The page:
10. Agree, Chromes are unique flats, brighter than LaBellas, which is good for rock but perhaps not as good for motown stuff. I like them, use them on a lot of basses along with LaBellas, TI flats, DR flats, and Fender flats.
  11. makkE


    Jan 19, 2010
    Normandie, France
    Regarding stickyness:

    They feel very weird at first. Your fingers stick to them, and there is a wierd noise-sound going on, when your plucking fingers let go of the string.

    However, this will wear off completely withing 1-2 days.

    I also took advice from a german forum, saying that chromes would come full of oil and sanding residue. This is true, so I cleaned them with alcohol and tissue before using them. A lot of grime came off.

    On the tone: I can only agree with previous posters. Chromes have a sound of their own. They are smooth and mellow, but at the same time, they have a distinct bite to them, wich makes them very versatile.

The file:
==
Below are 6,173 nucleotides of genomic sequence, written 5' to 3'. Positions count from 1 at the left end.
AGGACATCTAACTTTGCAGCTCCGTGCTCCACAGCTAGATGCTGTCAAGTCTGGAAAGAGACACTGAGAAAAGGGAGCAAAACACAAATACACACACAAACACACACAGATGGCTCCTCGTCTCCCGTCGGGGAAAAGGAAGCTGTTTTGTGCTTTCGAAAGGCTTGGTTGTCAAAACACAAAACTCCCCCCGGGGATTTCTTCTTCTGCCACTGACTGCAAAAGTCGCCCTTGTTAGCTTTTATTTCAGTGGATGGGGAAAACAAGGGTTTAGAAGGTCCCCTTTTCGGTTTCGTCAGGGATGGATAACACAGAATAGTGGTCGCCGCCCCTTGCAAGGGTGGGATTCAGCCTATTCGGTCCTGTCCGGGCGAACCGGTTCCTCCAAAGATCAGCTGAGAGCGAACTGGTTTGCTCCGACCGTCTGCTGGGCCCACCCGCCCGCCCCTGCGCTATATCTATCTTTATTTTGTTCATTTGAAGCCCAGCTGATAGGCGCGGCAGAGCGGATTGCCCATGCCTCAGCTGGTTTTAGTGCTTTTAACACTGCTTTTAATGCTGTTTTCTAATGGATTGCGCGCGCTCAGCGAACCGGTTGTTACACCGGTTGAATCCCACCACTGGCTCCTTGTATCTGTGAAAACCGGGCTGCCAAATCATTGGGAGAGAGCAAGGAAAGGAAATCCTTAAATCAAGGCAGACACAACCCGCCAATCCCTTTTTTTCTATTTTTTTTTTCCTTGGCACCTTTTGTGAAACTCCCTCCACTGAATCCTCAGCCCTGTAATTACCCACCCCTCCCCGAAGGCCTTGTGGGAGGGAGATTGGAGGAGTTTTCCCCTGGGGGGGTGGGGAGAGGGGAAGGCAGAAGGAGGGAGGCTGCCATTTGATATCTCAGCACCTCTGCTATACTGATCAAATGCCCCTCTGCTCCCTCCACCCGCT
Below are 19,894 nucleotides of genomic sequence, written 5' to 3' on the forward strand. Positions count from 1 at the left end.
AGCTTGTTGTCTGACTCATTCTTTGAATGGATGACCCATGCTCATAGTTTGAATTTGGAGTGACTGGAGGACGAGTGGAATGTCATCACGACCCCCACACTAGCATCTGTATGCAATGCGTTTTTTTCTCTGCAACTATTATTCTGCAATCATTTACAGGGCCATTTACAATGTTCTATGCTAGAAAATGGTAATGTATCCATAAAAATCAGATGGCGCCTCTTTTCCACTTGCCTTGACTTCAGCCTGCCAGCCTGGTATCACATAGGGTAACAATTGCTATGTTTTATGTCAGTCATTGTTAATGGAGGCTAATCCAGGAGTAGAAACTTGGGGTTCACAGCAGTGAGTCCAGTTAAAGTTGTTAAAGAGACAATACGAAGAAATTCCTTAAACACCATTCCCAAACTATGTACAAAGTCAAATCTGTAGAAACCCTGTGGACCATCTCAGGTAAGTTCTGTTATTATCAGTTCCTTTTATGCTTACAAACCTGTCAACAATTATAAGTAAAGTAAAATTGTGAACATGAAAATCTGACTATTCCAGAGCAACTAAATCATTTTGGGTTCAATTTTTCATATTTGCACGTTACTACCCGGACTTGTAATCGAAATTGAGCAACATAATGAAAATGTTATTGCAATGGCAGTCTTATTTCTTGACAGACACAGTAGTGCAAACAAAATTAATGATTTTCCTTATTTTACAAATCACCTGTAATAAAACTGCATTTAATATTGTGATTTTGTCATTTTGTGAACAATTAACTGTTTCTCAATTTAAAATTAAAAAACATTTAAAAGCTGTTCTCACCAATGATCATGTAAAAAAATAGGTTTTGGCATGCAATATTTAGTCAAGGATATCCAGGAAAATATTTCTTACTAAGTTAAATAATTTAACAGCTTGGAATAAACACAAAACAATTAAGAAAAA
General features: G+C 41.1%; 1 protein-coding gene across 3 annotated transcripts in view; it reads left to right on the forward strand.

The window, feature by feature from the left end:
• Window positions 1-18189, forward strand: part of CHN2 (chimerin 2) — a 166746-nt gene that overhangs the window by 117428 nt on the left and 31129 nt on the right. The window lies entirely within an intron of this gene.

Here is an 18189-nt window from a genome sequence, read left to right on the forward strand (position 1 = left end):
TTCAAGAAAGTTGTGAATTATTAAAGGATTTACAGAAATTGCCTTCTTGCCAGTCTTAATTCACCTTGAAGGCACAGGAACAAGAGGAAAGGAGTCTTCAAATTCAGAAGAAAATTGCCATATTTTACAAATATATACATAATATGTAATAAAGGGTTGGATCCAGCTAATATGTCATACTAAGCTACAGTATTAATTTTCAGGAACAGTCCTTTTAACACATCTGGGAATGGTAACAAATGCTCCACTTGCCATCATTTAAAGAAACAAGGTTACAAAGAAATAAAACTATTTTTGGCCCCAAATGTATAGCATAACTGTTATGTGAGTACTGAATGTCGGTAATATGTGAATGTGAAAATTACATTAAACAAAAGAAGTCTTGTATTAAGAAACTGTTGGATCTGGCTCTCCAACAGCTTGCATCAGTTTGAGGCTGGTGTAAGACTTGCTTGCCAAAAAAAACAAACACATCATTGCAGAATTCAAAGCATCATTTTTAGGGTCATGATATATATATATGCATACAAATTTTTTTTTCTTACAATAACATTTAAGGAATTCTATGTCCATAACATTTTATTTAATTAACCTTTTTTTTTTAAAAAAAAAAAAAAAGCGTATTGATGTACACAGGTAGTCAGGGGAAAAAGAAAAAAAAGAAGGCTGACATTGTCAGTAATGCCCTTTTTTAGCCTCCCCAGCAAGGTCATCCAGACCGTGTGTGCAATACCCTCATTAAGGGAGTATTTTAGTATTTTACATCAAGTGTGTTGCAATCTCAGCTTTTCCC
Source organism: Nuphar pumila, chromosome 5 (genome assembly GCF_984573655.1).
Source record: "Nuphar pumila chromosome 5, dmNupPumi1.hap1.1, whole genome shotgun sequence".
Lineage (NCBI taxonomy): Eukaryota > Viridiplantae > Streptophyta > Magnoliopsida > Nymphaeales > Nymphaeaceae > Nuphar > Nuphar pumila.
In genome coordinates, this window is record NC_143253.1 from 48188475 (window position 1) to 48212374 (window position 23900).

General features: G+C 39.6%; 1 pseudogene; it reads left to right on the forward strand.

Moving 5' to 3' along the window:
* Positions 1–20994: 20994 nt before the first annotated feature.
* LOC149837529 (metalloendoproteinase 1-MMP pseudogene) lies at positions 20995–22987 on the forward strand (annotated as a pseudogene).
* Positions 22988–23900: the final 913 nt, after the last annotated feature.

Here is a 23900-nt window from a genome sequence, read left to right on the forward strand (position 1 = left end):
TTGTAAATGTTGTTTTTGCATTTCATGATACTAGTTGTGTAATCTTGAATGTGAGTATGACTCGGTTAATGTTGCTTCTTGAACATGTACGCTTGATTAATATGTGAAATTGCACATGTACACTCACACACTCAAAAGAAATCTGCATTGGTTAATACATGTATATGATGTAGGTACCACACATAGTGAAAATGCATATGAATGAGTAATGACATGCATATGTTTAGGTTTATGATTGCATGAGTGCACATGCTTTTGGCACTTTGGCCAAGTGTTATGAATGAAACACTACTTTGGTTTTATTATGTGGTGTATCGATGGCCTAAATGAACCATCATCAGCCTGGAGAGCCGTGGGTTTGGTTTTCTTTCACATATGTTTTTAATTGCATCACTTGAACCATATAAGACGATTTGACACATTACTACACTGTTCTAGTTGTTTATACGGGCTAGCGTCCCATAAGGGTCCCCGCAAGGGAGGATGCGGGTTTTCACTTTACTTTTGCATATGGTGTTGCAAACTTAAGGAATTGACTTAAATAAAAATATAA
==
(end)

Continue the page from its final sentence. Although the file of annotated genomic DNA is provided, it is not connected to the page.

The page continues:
You can go from agressive punkish/rock pick-playing to very warm and woody plucking up the neck in an instant.
    I would recommend them to anyone trying flats for the first time, because they still have some sort of rounds characteristics, wich makes the transition less shocking :)
  12. Stan13


    Nov 29, 2009
    Winnipeg, Canada
    I just switched over to Chromes(had never tried flats before) on my Ibanez prestige 1000EFM and I love em!! Wish I had switched over sooner. Still playing with the tone on my amp, but getting closer to dialed in to what I want.
  13. I played on them for about 3 hrs or so last night, and they did feel a lot better.

    And as far as the tone: Like a dumb as$, I installed a new rack tuner at the same time I put the new strings on. However, I sent my signal 'post' eq, therefore I wasn't getting the benefit of the amps eq. After realizing this last night and changing it around, I really like the tone of the Chromes...I'm sure, as all new strings do, they'll only improve with age. I still, however, kept the 'roundwound' low B string...just for the bottom 'punch.'